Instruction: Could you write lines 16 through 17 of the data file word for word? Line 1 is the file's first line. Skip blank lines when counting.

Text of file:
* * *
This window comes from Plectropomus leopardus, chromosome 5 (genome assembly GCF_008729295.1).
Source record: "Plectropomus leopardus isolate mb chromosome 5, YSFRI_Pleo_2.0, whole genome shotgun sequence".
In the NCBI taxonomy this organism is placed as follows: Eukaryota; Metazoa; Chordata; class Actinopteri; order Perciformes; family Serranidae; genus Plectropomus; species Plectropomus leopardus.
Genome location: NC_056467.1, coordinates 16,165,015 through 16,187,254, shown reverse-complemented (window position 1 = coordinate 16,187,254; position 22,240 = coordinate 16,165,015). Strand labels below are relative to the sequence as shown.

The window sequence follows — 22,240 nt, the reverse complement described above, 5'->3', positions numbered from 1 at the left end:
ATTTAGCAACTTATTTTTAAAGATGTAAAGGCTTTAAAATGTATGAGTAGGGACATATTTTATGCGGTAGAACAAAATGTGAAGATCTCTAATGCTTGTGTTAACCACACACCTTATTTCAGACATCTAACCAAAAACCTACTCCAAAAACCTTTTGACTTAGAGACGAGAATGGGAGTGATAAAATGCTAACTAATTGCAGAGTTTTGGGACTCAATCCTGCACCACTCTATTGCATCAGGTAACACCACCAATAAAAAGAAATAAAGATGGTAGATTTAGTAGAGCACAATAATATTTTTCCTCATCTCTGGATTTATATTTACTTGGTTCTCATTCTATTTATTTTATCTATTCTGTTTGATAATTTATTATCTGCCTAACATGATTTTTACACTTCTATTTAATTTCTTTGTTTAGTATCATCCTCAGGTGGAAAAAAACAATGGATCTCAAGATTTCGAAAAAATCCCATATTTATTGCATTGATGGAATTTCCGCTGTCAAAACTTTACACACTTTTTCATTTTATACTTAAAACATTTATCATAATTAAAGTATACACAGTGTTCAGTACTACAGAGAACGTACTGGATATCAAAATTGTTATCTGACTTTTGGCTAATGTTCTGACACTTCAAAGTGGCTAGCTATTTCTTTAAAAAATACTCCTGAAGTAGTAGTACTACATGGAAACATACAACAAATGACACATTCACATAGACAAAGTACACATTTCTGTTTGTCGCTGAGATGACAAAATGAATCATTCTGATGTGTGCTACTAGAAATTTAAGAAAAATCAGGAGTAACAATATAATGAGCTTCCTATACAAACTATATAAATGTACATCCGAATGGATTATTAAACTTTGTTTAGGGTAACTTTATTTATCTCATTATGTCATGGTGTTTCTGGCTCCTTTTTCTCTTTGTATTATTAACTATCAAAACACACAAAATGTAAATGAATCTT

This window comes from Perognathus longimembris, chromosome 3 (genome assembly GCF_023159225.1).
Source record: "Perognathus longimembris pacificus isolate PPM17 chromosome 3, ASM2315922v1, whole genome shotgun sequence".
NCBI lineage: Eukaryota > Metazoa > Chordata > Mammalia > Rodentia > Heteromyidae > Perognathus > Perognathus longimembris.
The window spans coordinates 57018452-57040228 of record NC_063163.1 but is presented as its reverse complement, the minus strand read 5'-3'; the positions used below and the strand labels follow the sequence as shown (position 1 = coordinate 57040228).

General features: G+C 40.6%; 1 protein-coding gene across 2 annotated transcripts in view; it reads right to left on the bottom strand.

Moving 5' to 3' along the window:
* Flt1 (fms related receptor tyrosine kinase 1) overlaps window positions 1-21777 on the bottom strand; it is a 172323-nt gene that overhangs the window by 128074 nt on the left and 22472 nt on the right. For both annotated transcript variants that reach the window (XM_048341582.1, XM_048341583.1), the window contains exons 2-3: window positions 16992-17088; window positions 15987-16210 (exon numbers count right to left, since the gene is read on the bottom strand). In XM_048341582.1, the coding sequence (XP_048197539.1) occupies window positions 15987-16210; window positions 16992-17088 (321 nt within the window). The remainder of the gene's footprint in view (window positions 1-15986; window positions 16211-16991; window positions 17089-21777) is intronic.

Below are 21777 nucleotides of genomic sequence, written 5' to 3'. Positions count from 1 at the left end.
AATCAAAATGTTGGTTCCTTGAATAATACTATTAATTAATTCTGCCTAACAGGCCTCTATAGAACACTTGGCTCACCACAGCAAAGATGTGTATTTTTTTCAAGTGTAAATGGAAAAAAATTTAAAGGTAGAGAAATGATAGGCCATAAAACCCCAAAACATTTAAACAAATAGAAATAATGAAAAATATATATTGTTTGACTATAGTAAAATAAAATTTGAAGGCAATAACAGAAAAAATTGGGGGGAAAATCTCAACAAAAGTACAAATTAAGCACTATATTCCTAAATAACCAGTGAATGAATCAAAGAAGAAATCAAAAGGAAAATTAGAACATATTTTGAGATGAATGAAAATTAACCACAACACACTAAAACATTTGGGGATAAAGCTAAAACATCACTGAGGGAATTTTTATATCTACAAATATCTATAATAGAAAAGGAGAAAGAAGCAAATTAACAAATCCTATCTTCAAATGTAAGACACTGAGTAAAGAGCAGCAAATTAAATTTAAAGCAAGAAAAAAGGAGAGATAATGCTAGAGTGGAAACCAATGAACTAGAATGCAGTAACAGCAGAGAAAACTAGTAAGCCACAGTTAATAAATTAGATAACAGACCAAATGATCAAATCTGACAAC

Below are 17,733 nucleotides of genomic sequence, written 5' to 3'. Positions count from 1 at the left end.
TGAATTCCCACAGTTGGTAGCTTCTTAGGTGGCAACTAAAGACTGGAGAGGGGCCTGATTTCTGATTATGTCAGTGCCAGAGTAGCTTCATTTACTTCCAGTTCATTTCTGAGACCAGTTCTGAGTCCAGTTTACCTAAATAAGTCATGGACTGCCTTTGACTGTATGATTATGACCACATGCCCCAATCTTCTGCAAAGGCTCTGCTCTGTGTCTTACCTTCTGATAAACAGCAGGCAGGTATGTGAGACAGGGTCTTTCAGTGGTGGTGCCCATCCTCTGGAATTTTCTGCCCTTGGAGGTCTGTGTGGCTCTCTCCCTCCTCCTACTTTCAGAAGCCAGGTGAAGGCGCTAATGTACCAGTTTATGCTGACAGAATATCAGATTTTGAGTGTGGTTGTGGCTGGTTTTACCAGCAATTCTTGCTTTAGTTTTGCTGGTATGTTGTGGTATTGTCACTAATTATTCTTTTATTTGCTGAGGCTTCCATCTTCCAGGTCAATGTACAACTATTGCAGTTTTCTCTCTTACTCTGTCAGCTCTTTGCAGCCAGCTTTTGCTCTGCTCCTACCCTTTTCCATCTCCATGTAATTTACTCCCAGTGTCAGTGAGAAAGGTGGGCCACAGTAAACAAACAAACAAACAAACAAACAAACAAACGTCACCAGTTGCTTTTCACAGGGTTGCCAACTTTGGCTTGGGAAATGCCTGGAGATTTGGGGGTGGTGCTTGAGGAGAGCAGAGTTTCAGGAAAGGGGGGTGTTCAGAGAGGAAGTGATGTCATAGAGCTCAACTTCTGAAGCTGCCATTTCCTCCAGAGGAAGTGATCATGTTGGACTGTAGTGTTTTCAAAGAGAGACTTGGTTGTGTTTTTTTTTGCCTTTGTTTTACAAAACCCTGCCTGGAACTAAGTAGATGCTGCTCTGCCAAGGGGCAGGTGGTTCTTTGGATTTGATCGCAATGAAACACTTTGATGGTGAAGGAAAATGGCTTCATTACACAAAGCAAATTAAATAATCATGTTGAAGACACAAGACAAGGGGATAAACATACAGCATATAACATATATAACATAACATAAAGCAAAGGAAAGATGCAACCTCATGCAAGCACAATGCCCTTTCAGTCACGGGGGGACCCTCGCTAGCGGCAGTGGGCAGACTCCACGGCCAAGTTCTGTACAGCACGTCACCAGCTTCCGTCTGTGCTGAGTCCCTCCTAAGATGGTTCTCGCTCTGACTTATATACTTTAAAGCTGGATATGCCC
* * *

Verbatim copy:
Below are 17,733 nucleotides of genomic sequence, written 5' to 3'. Positions count from 1 at the left end.
TGAATTCCCACAGTTGGTAGCTTCTTAGGTGGCAACTAAAGACTGGAGAGGGGCCTGATTTCTGATTATGTCAGTGCCAGAGTAGCTTCATTTACTTCCAGTTCATTTCTGAGACCAGTTCTGAGTCCAGTTTACCTAAATAAGTCATGGACTGCCTTTGACTGTATGATTATGACCACATGCCCCAATCTTCTGCAAAGGCTCTGCTCTGTGTCTTACCTTCTGATAAACAGCAGGCAGGTATGTGAGACAGGGTCTTTCAGTGGTGGTGCCCATCCTCTGGAATTTTCTGCCCTTGGAGGTCTGTGTGGCTCTCTCCCTCCTCCTACTTTCAGAAGCCAGGTGAAGGCGCTAATGTACCAGTTTATGCTGACAGAATATCAGATTTTGAGTGTGGTTGTGGCTGGTTTTACCAGCAATTCTTGCTTTAGTTTTGCTGGTATGTTGTGGTATTGTCACTAATTATTCTTTTATTTGCTGAGGCTTCCATCTTCCAGGTCAATGTACAACTATTGCAGTTTTCTCTCTTACTCTGTCAGCTCTTTGCAGCCAGCTTTTGCTCTGCTCCTACCCTTTTCCATCTCCATGTAATTTACTCCCAGTGTCAGTGAGAAAGGTGGGCCACAGTAAACAAACAAACAAACAAACAAACAAACAAACGTCACCAGTTGCTTTTCACAGGGTTGCCAACTTTGGCTTGGGAAATGCCTGGAGATTTGGGGGTGGTGCTTGAGGAGAGCAGAGTTTCAGGAAAGGGGGGTGTTCAGAGAGGAAGTGATGTCATAGAGCTCAACTTCTGAAGCTGCCATTTCCTCCAGAGGAAGTGATCATGTTGGACTGTAGTGTTTTCAAAGAGAGACTTGGTTGTGTTTTTTTTTGCCTTTGTTTTACAAAACCCTGCCTGGAACTAAGTAGATGCTGCTCTGCCAAGGGGCAGGTGGTTCTTTGGATTTGATCGCAATGAAACACTTTGATGGTGAAGGAAAATGGCTTCATTACACAAAGCAAATTAAATAATCATGTTGAAGACACAAGACAAGGGGATAAACATACAGCATATAACATATATAACATAACATAAAGCAAAGGAAAGATGCAACCTCATGCAAGCACAATGCCCTTTCAGTCACGGGGGGACCCTCGCTAGCGGCAGTGGGCAGACTCCACGGCCAAGTTCTGTACAGCACGTCACCAGCTTCCGTCTGTGCTGAGTCCCTCCTAAGATGGTTCTCGCTCTGACTTATATACTTTAAAGCTGGATATGCCC